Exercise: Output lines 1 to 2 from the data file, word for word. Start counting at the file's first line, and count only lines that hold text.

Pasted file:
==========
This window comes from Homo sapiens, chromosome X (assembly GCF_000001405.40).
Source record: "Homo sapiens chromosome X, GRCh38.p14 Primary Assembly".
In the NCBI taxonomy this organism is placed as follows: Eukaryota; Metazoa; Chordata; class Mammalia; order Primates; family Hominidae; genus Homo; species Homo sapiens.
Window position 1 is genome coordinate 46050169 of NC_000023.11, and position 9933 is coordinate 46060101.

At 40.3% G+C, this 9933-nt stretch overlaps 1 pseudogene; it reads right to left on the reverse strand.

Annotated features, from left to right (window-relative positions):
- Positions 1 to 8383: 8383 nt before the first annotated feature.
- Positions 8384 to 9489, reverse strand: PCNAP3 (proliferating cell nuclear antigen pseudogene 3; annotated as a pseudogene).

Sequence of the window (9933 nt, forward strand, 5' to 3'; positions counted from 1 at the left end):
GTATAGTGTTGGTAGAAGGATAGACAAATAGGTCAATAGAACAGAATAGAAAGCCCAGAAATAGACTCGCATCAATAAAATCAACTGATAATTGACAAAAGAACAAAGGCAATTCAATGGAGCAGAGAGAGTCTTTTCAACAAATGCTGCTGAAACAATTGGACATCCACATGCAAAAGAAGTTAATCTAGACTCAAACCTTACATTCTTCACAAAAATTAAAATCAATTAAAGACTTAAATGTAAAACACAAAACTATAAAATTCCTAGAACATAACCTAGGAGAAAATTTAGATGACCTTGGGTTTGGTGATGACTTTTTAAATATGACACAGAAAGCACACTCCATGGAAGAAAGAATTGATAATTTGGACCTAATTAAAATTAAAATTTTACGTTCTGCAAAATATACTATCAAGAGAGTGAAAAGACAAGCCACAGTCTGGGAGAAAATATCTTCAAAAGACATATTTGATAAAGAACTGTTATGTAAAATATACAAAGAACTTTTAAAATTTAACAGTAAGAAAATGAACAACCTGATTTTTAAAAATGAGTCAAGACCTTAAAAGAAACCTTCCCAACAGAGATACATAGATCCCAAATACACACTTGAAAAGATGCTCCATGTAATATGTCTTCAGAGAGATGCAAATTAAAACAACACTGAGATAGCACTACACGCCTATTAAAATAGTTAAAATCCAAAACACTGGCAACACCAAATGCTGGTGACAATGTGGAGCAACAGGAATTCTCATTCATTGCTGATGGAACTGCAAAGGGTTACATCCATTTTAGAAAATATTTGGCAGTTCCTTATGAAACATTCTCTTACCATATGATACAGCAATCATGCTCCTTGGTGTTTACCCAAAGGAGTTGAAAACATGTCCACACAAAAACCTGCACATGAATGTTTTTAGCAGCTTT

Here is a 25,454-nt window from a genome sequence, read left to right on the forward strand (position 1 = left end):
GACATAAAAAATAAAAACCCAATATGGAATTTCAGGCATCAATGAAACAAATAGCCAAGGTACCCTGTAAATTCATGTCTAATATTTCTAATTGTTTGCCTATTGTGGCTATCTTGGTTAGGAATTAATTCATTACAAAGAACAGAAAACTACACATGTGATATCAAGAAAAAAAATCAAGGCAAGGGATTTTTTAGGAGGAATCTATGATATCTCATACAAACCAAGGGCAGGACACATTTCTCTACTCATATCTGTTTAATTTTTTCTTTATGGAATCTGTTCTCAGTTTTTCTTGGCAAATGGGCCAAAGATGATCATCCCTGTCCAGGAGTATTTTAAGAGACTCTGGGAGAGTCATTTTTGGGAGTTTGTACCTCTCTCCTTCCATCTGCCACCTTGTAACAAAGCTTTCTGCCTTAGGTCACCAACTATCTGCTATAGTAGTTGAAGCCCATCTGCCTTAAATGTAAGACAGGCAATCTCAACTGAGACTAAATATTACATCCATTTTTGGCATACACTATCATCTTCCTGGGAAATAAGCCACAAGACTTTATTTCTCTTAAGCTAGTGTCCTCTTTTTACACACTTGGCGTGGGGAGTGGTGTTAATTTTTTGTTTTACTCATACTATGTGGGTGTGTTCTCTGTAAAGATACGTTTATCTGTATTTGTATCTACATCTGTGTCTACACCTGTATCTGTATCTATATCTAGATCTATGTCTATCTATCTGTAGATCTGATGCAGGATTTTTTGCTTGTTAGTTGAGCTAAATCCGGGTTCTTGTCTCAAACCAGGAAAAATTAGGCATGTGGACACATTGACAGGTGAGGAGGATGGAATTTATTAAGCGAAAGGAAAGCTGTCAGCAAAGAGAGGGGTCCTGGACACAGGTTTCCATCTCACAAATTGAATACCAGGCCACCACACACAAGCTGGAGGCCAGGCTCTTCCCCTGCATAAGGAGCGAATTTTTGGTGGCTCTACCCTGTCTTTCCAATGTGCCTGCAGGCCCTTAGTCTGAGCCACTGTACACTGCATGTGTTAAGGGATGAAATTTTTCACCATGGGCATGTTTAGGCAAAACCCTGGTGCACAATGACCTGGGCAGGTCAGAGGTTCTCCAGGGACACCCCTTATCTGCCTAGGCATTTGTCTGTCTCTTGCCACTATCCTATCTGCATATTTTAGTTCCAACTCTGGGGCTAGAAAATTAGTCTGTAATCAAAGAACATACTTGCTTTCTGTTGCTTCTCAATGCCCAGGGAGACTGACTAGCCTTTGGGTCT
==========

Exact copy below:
This window comes from Homo sapiens, chromosome X (assembly GCF_000001405.40).
Source record: "Homo sapiens chromosome X, GRCh38.p14 Primary Assembly".